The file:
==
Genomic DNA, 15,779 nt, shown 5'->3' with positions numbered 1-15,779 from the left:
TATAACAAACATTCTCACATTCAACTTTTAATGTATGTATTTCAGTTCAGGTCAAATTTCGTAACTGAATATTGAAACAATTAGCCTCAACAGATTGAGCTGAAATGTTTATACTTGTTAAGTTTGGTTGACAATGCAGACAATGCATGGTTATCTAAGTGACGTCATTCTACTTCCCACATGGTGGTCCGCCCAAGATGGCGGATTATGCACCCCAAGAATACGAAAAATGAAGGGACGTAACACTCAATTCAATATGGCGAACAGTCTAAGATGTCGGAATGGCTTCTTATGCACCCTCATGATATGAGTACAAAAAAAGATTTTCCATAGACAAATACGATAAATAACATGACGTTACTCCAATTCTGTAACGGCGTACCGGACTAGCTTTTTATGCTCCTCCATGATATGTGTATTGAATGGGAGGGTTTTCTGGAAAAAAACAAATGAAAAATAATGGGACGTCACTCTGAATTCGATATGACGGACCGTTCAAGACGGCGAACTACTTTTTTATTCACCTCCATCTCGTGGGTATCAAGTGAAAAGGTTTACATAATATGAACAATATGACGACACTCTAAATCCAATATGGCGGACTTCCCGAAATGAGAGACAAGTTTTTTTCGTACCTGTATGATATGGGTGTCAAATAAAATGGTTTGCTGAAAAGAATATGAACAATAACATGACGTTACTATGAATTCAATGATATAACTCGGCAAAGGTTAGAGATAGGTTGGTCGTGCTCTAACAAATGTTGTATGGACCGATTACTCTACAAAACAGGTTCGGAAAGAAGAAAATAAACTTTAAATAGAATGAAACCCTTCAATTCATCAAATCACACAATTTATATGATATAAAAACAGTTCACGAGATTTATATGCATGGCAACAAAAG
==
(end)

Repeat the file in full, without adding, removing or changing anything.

Genomic DNA, 15,779 nt, shown 5'->3' with positions numbered 1-15,779 from the left:
TATAACAAACATTCTCACATTCAACTTTTAATGTATGTATTTCAGTTCAGGTCAAATTTCGTAACTGAATATTGAAACAATTAGCCTCAACAGATTGAGCTGAAATGTTTATACTTGTTAAGTTTGGTTGACAATGCAGACAATGCATGGTTATCTAAGTGACGTCATTCTACTTCCCACATGGTGGTCCGCCCAAGATGGCGGATTATGCACCCCAAGAATACGAAAAATGAAGGGACGTAACACTCAATTCAATATGGCGAACAGTCTAAGATGTCGGAATGGCTTCTTATGCACCCTCATGATATGAGTACAAAAAAAGATTTTCCATAGACAAATACGATAAATAACATGACGTTACTCCAATTCTGTAACGGCGTACCGGACTAGCTTTTTATGCTCCTCCATGATATGTGTATTGAATGGGAGGGTTTTCTGGAAAAAAACAAATGAAAAATAATGGGACGTCACTCTGAATTCGATATGACGGACCGTTCAAGACGGCGAACTACTTTTTTATTCACCTCCATCTCGTGGGTATCAAGTGAAAAGGTTTACATAATATGAACAATATGACGACACTCTAAATCCAATATGGCGGACTTCCCGAAATGAGAGACAAGTTTTTTTCGTACCTGTATGATATGGGTGTCAAATAAAATGGTTTGCTGAAAAGAATATGAACAATAACATGACGTTACTATGAATTCAATGATATAACTCGGCAAAGGTTAGAGATAGGTTGGTCGTGCTCTAACAAATGTTGTATGGACCGATTACTCTACAAAACAGGTTCGGAAAGAAGAAAATAAACTTTAAATAGAATGAAACCCTTCAATTCATCAAATCACACAATTTATATGATATAAAAACAGTTCACGAGATTTATATGCATGGCAACAAAAG